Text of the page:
In the recently released World Bank 2012 “Ease of doing business” survey, the Philippines slipped from 134th place to 136. Among the 24 East Asia and Pacific countries, we ranked fifth worst — number 20.
The survey covered 183 countries gauged under these 11 categories: EASE OF DOING BUSINESS RANK, STARTING A BUSINESS, DEALING WITH CONSTRUCTION PERMITS, GETTING ELECTRICITY, REGISTERING PROPERTY, GETTING CREDIT, PROTECTING INVESTORS, PAYING TAXES, TRADING ACROSS BORDERS, ENFORCING CONTRACTS and RESOLVING INSOLVENCY.
This is how we rated in each category among 183 countries and among the 24 East Asia and Pacific countries:
EASE OF DOING BUSINESS RANK136/20
STARTING A BUSINESS 158/23
DEALING WITH CONSTRUCTION PERMITS102/17
REGISTERING PROPERTY 117/19
GETTING CREDIT 126/16
PROTECTING INVESTORS 133/18
PAYING TAXES 136/23
TRADING ACROSS BORDERS 51/8
ENFORCING CONTRACTS 112/17
RESOLVING INSOLVENCY 163/20
The World Bank survey result doesn’t come as a surprise. The categories reflected what many businessmen have been complaining about for decades. The problem remains basically systemic. We have too many procedures and through several decades many of these procedures had mutated into fiefdoms for corrupt bureaucrats, for them to amke money. They make life harder for the businessman, hoping that pressures them to give grease money.
The President Noynoy Aquino (P-Noy) administration will have to immediately address these issues if the government’s “Now open for business” mantra is to resonate. P-Noy should tell his cabinet to simply take their cue from the top two countries — Singapore and Hong Kong SAR — that rated as easiest places for doing business. In the marketing process, you must evolve a product that’s at par with the best in the market, if not better.
A great deal of these pockets of corrupt tyrants could be found at the local level. Many businessmen complain more about local tyrants than those that are found in various national agencies. Offhand, a close coordination between the DILG (Department of the Interior and Local Government) and the DTI (Department of Trade and Industry) should be forged to deal with these issues of local tyranny.
Do you know that a crooked Barangay Captain is capable of harassing a businessman operating within his domain? Your Chair Wrecker personally knows about one such case in Iloilo where a Barangay Captain harassed the Chairman of the Manila-based company because their company didn’t agree to employ the people this Barangay Captain was forcing them to hire.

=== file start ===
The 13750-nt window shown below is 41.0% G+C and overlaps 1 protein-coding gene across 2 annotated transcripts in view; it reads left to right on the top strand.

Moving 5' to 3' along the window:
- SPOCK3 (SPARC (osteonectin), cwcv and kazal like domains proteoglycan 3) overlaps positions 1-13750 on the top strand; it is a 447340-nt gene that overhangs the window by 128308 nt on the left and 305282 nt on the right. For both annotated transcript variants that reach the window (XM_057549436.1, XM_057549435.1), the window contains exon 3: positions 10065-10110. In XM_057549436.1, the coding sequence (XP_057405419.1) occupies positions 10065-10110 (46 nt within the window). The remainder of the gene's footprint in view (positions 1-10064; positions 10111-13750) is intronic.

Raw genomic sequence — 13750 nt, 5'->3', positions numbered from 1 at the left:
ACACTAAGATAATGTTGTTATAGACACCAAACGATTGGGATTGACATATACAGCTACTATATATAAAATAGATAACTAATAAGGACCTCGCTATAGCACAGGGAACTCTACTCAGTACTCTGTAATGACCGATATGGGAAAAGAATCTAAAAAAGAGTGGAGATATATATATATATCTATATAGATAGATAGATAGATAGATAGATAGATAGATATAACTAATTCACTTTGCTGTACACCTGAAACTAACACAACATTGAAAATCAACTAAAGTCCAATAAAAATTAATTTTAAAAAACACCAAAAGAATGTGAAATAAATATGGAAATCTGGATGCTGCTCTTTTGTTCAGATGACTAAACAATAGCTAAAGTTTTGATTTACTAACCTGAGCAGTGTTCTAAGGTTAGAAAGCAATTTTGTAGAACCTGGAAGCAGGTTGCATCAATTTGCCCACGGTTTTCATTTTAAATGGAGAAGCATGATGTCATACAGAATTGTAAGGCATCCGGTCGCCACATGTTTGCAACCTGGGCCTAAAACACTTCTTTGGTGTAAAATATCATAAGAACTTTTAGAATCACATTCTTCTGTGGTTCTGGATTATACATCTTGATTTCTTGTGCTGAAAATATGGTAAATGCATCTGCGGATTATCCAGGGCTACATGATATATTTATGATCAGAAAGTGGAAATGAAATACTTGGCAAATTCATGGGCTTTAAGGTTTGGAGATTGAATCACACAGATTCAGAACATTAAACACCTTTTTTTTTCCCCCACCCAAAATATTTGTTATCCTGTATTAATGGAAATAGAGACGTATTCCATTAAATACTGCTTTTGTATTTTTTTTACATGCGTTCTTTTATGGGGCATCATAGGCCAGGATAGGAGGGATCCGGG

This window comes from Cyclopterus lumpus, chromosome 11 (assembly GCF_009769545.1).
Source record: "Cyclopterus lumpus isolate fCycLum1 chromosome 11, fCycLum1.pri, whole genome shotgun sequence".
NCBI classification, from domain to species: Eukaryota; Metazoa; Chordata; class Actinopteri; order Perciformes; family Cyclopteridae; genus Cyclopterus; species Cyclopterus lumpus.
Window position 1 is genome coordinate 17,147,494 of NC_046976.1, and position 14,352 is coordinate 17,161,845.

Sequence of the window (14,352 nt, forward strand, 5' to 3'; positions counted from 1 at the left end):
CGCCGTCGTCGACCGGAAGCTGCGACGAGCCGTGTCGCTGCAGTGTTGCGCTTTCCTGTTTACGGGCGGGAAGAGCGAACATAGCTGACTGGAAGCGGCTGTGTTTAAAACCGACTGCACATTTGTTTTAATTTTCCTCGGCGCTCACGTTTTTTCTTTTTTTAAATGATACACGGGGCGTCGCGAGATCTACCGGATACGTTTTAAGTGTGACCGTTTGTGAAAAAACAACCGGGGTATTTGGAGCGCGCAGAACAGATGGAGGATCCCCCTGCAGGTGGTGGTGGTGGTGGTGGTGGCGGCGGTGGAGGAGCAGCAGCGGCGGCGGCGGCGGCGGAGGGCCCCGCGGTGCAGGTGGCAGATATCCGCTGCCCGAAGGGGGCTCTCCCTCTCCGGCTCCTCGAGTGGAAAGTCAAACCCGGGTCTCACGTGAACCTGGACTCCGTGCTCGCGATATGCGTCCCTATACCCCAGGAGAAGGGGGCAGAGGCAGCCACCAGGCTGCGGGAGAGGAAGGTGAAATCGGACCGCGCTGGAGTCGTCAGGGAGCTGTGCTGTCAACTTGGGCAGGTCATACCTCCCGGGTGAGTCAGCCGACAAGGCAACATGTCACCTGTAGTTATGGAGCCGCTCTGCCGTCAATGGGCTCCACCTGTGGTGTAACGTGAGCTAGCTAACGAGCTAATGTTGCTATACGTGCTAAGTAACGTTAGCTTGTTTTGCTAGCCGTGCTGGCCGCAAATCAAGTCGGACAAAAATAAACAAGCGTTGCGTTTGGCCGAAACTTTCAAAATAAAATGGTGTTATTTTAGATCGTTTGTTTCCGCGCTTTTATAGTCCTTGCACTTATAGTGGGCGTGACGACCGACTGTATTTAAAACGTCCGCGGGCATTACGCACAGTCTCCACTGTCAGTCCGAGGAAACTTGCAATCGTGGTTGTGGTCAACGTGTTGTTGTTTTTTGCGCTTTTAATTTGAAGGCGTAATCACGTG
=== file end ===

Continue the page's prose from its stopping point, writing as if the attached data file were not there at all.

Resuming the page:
When the mayor checked on this Barangay Captain, instead of stopping his errant ways, he went on a local media offensive, had the company Chairman declared persona non grata and even posted insulting placards right across the company’s entrance. After you consider that a mere Barangay Captain did this, a wider panorama of the problem that the P-Noy administration has to address forms in your mind.
How many foreign investors do you think will volunteer to suffer all these harassments and indignities when they have options like Thailand, Malaysia and Singapore to do business in? We will look pathetic in the eyes of the world if the government brings the national agencies up to par with Singapore and Hong Kong in terms of ease of doing business — only to have a crooked Barangay Captain scuttle all that goodwill.
Three weeks ago, CNN released its World’s 10 Most Hated Airports survey results. According to rank (number 1 is most hated), these were: (10) Sao Paulo-Guarulhos International Airport, Brazil, (9) Perth Airport, Australia, (8) Tribhuvan International, Nepal, (7) John F. Kennedy International, New York USA, (6) Jomo Kenyatta International, Kenya, (5) Ninoy Aquino International, Philippines, (4) Toncontin International, Honduras, (3) London Heathrow, UK, (2) Los Angeles International, USA and (1) Paris-Charles de Gaulle, France.
Per the CNN online report, the negative factors that brought our NAIA (Ninoy Aquino International Airport) Terminal 1 into the Most Hated list were as follows: “Beleaguered by ground crew strikes, unkempt conditions, soup kitchen-style lines that feed into more lines and an overall sense of futility, NAIA brings the term “Stuck in the 1970s” to a new level.
At Terminal 1 all non-Philippine Airlines remain crammed despite serious overcapacity issues and a new and underused Terminal 3 is occupied by a few minor carriers.
A rash of bad press this year (including a “Worst in the World” ribbon from Sleeping in Airports) was capped by a collapsed ceiling in T1, a paralyzing ground services strike at T2, and the usual charges of tampered luggage, filthy restrooms, seat shortages at gates, re-sealed water bottles sold in retail shops and an Amazing Race-style check-in routine spiked with bureaucracy, broken escalators, lengthy Dot Matrix passenger lists and creative airport departure fees.”
For sure, P-Noy is concerned about this rating of our international airport and that’s not just because it is named in honor of his father. His administration pins a lot hope in generating more country visitors and publicity like this, not to mention occasional bombings that spawn travel bans, will kill the marketing plan of Tourism Secretary Mon Jimenez.
The administration cannot take consolation that among the four airports that were more hated than the Philippines were international airports of France, the US and the UK.
* * *